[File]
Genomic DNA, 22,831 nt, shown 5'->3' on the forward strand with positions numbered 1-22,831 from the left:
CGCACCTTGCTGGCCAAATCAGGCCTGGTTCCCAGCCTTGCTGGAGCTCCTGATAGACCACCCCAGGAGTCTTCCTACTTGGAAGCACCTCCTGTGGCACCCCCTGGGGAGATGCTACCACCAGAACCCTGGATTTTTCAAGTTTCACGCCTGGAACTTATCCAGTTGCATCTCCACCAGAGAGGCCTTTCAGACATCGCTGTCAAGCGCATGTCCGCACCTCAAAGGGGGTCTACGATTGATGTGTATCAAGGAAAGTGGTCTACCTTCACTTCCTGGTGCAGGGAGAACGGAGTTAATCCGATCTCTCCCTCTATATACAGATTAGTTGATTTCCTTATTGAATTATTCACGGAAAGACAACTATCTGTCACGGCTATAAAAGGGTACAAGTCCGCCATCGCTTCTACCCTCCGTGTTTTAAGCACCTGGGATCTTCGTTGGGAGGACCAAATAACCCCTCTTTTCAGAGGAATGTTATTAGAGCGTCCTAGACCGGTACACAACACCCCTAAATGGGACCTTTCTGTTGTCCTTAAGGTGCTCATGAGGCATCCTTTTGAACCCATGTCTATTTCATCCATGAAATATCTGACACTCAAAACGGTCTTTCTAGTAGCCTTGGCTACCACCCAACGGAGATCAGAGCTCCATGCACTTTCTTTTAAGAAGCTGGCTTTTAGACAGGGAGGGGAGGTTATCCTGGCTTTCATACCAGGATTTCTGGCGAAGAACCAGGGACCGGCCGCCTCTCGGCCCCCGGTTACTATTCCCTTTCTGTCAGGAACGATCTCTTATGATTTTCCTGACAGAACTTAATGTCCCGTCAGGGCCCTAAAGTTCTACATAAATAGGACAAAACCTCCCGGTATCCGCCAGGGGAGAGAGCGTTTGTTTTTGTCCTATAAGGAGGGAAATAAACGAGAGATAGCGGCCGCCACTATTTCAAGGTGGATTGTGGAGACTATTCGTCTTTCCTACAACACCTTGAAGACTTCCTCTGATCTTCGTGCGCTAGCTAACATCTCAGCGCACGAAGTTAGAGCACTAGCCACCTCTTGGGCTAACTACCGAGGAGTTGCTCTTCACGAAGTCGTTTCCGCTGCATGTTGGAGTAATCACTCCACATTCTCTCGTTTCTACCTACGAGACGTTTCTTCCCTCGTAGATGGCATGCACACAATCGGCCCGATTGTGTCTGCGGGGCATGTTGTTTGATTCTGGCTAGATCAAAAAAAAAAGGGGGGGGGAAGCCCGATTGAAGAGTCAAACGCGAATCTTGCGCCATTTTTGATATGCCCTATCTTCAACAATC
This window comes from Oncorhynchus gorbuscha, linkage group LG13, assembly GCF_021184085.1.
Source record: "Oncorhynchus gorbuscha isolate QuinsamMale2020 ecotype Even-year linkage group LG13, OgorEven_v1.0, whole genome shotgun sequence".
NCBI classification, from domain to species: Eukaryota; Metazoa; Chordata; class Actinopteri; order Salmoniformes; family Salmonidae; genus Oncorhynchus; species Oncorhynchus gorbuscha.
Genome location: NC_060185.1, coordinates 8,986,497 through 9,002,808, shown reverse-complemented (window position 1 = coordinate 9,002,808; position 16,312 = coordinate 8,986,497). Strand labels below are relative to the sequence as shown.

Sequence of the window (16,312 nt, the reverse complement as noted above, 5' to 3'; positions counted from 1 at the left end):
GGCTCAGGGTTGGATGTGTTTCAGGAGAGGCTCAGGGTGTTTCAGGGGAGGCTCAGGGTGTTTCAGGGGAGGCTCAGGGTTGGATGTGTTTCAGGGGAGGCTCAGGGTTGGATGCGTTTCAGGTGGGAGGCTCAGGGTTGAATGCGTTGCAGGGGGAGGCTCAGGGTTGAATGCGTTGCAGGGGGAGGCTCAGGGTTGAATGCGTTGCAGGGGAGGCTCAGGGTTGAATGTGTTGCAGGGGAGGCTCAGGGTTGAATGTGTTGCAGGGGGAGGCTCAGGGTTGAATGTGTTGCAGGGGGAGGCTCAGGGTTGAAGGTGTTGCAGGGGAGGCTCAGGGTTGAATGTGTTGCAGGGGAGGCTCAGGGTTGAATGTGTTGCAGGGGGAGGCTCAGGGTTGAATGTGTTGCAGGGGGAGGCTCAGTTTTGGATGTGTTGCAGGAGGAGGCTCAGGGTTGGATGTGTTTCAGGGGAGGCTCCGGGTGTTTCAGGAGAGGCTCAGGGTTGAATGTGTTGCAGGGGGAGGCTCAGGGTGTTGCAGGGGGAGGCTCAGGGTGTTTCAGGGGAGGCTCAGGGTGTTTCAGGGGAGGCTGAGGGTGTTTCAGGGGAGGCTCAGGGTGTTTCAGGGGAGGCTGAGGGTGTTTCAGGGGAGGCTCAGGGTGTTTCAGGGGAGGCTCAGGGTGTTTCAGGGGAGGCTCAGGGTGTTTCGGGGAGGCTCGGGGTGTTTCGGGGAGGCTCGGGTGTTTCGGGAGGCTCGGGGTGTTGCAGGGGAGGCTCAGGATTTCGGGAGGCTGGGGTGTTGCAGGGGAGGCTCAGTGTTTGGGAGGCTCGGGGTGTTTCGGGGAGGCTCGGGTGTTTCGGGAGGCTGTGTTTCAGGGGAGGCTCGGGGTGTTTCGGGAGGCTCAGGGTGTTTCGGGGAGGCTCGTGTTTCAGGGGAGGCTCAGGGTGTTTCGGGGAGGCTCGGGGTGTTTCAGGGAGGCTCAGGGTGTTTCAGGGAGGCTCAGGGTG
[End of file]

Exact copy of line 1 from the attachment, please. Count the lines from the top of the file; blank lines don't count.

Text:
Genomic DNA, 22,831 nt, shown 5'->3' on the forward strand with positions numbered 1-22,831 from the left: